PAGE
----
The biggest whodunit in Washington returns to the Mueller probe after a respite consisting of recriminations over Supreme Court nominee, Brett M. Kavanaugh. Senators Susan Collins, Jeff Flake, and Joe Manchin will be remembered, in particular, for their roles in placing Kavanaugh on a court that’s predicted to cost lives by rolling back environmental protection, workplace safety, and reproductive health.
At the time of this writing, we less than one hour away from US Senator Susan Collins of Maine telling us that she has decided to back Judge Kavanaugh which will tilt the Supreme Court to the right, most likely for the balance of my life time.
There is a sense of desperation in the halls of the Capitol for many Democrats. A thick blue cloud has fallen upon their hopes, choking them, possibly for decades to come. The time for praying is over. It's time to pack up the rights for which they have fought and pack them up, for now. The bright days ahead for them will need to see another moment.
I have been silent on the issue as to whether I believe he should be disqualified on the basis of his politics. Despite what he claims in the Wall Street Journal last night when he said he will be independent, his behavior of the past few weeks and shown anything but. Susan Collins might cite his claims as a reason for her support, but, if she does, not many will believe her.
After several weeks of seeing President Trump’s Supreme Court nominee abused by Democrats, grassroots Republicans are furious. Judge Brett Kavanaugh has been accused of gang rape, exposure, groping, sexual harassment, drunkenness, rowdiness and uncontrollable anger.
The nation’s eyes were on US Senator John Kennedy, Republican from Louisiana. In his high-pitched, southern drawl, now institutionalized on cable news interviews, Kennedy asked Judge Brett Kavanaugh, if he believed in God. The other questions were carefully positioned so that Judge Kavanaugh would realize the solemity of the moment and tell the Senator and the world that everything he said, he meant, under the risk of perjury.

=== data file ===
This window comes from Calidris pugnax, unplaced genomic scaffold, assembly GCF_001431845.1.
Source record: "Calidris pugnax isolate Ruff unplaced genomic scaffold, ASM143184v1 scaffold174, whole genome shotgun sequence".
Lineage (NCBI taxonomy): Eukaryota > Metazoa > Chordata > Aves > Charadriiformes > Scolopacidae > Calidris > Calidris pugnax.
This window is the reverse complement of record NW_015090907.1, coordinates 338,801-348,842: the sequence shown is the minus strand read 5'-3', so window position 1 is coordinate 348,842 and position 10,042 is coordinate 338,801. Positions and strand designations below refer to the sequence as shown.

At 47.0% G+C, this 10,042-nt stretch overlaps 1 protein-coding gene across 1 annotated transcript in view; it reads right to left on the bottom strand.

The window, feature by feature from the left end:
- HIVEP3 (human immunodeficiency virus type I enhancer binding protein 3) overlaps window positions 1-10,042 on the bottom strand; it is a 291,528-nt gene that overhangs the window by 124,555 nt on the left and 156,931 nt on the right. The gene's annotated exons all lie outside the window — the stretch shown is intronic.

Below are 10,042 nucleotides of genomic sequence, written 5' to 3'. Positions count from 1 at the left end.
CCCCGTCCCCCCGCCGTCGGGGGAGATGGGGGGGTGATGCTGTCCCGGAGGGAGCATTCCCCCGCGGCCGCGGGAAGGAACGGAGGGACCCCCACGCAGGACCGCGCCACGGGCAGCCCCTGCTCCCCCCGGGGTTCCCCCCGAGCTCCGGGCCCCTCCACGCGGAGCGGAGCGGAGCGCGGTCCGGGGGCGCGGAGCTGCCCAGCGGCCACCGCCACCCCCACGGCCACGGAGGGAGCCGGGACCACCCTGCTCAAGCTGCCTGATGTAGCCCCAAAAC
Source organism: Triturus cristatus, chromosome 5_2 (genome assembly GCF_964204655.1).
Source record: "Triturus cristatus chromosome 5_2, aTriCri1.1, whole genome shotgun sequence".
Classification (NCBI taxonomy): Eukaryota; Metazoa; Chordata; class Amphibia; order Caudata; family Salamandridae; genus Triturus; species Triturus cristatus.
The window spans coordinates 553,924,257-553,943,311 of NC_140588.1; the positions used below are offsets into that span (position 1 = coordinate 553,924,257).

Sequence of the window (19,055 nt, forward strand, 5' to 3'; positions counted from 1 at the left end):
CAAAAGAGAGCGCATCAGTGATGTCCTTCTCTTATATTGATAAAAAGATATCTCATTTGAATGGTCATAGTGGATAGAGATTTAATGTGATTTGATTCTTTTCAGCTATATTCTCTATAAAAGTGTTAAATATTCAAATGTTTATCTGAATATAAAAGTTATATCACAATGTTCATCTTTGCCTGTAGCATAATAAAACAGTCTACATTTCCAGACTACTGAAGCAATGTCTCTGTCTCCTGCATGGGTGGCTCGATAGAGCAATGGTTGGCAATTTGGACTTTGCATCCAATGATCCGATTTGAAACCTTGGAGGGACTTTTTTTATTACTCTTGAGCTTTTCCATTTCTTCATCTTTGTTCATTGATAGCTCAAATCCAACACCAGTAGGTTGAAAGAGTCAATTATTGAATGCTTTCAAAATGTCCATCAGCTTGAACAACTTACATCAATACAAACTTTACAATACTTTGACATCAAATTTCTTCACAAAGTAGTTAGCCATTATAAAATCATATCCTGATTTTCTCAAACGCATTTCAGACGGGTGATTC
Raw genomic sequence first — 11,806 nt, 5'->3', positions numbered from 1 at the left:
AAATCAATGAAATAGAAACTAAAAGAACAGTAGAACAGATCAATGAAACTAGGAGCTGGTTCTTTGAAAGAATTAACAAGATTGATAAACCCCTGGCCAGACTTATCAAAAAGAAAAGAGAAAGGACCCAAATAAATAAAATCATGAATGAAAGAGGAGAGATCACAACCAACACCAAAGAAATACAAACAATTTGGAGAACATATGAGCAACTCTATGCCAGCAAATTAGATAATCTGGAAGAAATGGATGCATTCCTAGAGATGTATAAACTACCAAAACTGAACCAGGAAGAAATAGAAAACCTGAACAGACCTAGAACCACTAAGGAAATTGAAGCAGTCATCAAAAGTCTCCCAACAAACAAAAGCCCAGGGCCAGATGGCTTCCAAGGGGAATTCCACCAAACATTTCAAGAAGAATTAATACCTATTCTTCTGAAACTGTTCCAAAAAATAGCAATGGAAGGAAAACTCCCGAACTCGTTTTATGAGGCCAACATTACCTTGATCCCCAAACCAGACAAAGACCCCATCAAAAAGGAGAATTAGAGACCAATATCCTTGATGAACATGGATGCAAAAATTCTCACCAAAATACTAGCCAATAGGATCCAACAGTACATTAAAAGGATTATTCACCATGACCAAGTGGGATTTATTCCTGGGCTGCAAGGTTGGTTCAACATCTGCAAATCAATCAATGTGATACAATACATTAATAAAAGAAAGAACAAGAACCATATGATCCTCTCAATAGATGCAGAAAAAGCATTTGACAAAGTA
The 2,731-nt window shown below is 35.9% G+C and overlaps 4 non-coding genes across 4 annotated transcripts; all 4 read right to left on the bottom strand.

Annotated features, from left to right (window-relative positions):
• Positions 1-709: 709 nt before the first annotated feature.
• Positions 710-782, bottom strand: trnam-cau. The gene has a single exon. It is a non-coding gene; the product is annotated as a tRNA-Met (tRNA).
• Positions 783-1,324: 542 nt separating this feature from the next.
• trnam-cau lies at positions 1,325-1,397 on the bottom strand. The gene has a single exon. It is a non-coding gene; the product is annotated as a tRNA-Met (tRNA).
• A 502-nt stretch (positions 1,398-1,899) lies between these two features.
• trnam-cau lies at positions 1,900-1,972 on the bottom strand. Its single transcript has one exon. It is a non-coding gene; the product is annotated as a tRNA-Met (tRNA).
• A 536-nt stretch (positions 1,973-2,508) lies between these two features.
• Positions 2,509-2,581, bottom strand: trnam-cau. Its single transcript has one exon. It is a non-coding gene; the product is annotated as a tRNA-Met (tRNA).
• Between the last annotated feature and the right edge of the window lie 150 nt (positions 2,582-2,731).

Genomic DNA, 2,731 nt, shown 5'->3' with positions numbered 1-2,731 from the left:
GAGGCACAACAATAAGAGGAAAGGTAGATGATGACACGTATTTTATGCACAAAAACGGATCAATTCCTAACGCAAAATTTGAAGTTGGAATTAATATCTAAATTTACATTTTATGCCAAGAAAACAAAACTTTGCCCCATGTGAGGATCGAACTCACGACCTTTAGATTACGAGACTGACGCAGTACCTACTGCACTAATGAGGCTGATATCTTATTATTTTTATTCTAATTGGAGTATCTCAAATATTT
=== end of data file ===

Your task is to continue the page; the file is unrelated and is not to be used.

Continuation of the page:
Demery’s is the bar where SCOTUS nominee Brett Kavanaugh got into a fight in 1985. The fracas required police intervention and a member of his party was arrested. The altercation started when Kavanaugh tossed a drink at another patron after a verbal engagement. In close proximity to Yale, the bar no longer exists but was widely known as a wild joint known for its Friday night brawls and underage drinking.
It had been a long day at the U.S. Senate as the Judiciary Committee heard from both Dr. Christine Blasey Ford and Judge Brett Kavanaugh. Millions of Americans witnessed an incredible spectacle as both people claimed 100% confidence in their recollection of events.
During the questioning of Dr. Ford, Republicans turned over the duties to an Arizona prosecutor who seemed to miss many opportunities to highlight discrepancies in the statements of the accuser. Of course, the Senate Democrats spent almost all their time praising Dr. Ford for her courage.
The losers in the Sept. 27, 2018 Senate Judiciary Committee hearing on Donald Trump’s SCOTUS nominee, Brett Kavanaugh, were the Supreme Court and women. The court took a hit because of the nominee’s erratic showing and women lost, predictably, when they mattered less to Republicans than Kavanaugh’s reputation. The majority’s patronization became clearer over time, culminating in a leading senator’s rant.
Whatever the final result over the confirmation battle of Judge Brett Kavanaugh, one thing is becoming more urgent. The court itself has a crisis of legitimacy. And one way to restore its genuineness is to require term limits for all future judges.
The Supreme Court of old was more majestic with few periods of confrontation. Just a decade ago, 2/3rds of Americans had great confidence in the Court. No more. There’s trouble brewing in those marble temple walls. Confidence in the workings of the court and the Justices themselves have dropped to a mere 50% approval rating.
As the hours close in upon the historic Judge Brett Kavanaugh hearing set for Thursday, with the Supreme Court hopeful faces eager US Senators, with eyes upon his accuser Christine Blasey Ford and with President Donald Trump continues to slam his opponents, other witnesses, other accusers and other attorneys, the quesion arises--in the political scheme of things, who's winning and who's losing?
Politico and the Morning Consult has released its new survey and it might be called a mixed bag. Taking a hit is Kavanaugh and Trump. But staying in the game is the US Senate. Even if somehow Kavanaugh were not to be confirmed or should resign, if the Republicans retain the US Senate, as expected, Donald Trump will get a second bite at the apple.
The confirmation of Judge Brett Kavanaugh has clearly exposed the horrific antics of left-wing protesters. During several days of hearings, activists disrupted proceedings by screaming slogans and playing for the cameras. Their bad behavior was modeled by Democrats on the Senate Judiciary Committee who continually interrupted Chairman Charles Grassley (R-IA).